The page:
Tangalooma Island Resort Review – beyond the beauty

Amazing sunset at Tangalooma Island

I have to say when I first booked Tangalooma Island Resort on Moreton Island, 40 kilometres off the coast of Brisbane, I had some reservations.

Sure the website looks fantastic, with a plethora of activities and breathtaking scenery, but some of the feedback online wasn’t so flattering.

After travelling twice a year with our two children since my eldest was born eight years ago, and visiting all manner of family resorts only to often leave feeling disheartened – I had some trepidation; but within a matter of hours Tangalooma had won us over.

From three years old to 15 years old, there is simply so much for children to do – they will be begging you to take them back to the roomy villa for a break.

Tangalooma Island Beach

Most people are aware that you can feed the dolphins, but oh Tangalooma, you are so much more.

Whale watching (we saw 26 whales), sand surfing (kids can ride on mum or dad’s back), Quad bike tours, helicopter rides, kayaking, boat hire and fish feeding .. are just a few of the paid activities.

As for free activities – there’s a tennis court, swimming pools, eco walks, pelican and kookaburra feeding and movie nights – to name but a few. See the full list  of free activities here.

While at many resorts you’re limited to one restaurant, Tangalooma has a beach café, with just a narrow pathway separating you and the beach, so you can order all manner of things – including restaurant quality specials of Mexican, Italian or Indian, and the classics – fish and chips.  There are also two other restaurants and a coffee shop.

There are lots of accommodation options, but we choose the beachfront villa, which are two bedroom, two level townhouses with incredible views – and back a little bit from the hustle and bustle of the main dining and shopping area of the resort.

Quad Biking

They also have a full kitchen, and being so close to Brisbane, you can just fill up an esky and bring it with you on the ferry (alcohol isn’t permitted, but can be purchased on the island).

So if you’re after an packed holiday with what feels like an endless array of activities – this is the place for you.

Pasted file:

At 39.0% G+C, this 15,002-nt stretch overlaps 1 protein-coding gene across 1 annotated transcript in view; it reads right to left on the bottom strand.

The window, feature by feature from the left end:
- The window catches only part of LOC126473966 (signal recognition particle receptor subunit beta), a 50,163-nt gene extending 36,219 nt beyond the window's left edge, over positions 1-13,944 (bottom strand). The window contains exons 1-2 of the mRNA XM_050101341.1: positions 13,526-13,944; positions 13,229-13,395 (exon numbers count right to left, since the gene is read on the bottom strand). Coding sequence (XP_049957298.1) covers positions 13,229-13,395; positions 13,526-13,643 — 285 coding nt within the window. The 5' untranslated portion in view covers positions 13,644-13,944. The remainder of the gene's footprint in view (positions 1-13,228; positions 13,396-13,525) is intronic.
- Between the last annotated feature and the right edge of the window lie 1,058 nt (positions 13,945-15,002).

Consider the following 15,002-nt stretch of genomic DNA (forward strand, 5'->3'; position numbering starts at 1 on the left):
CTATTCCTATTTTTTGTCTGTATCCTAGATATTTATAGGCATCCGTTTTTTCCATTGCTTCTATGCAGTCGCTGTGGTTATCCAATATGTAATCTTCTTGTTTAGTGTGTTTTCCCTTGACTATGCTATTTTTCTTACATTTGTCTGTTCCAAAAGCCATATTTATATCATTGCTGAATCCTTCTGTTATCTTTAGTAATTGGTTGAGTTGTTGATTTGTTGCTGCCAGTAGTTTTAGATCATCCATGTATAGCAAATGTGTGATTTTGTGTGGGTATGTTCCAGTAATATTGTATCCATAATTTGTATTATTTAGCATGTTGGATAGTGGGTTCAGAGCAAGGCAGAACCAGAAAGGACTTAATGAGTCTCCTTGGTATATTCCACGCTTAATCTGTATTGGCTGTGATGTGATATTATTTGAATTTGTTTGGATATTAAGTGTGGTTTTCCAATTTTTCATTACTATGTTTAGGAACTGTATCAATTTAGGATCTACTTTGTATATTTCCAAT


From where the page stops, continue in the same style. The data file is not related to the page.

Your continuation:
Get on the beach, on the water, in the air or on the sand desert – and at the end of the day you can sit outside at the beach café with a glass of whatever takes your fancy and watch the sunset, while the kids play right in front of you on the soft sandy beach.

Tip: Take a pram if you have very young children because it is quite a walk from one end of the resort to the other.

What a view

This blog post  is courtesy of Kirstie Bedford. Kirstie started her career as a journalist covering hard news, but always had a yearning to travel.

Working for Tourism New Zealand in her 20s she was lucky to visit some of the most remote and remarkable parts of her own country, hosting international media to many destinations only accessible by helicopter or boat.

When she got married, it was only fitting that instead of a beach resort, her and husband Dave spent five weeks trekking around Europe.

They returned to New Zealand and several years later moved to Australia, where they’ve been living for seven years, and where Kirstie works as a PR consultant focusing on the food, wine/beverage and tourism sectors.

Kirstie is also a committee member of the International Food Wine Travel Writers Association – Australasia.

With two young boys her travels are a bit closer to home these days, but her bucket list grows by the day and she hopes to one day cross them all off the list – sharing her experiences as she goes.

LinkedIn: http://au.linkedin.com/in/kirstiebedford
Twitter: @kirstiebedford
Blog: https://foodwinetraveltips.wordpress.com/author/kdjm/

The Resort from above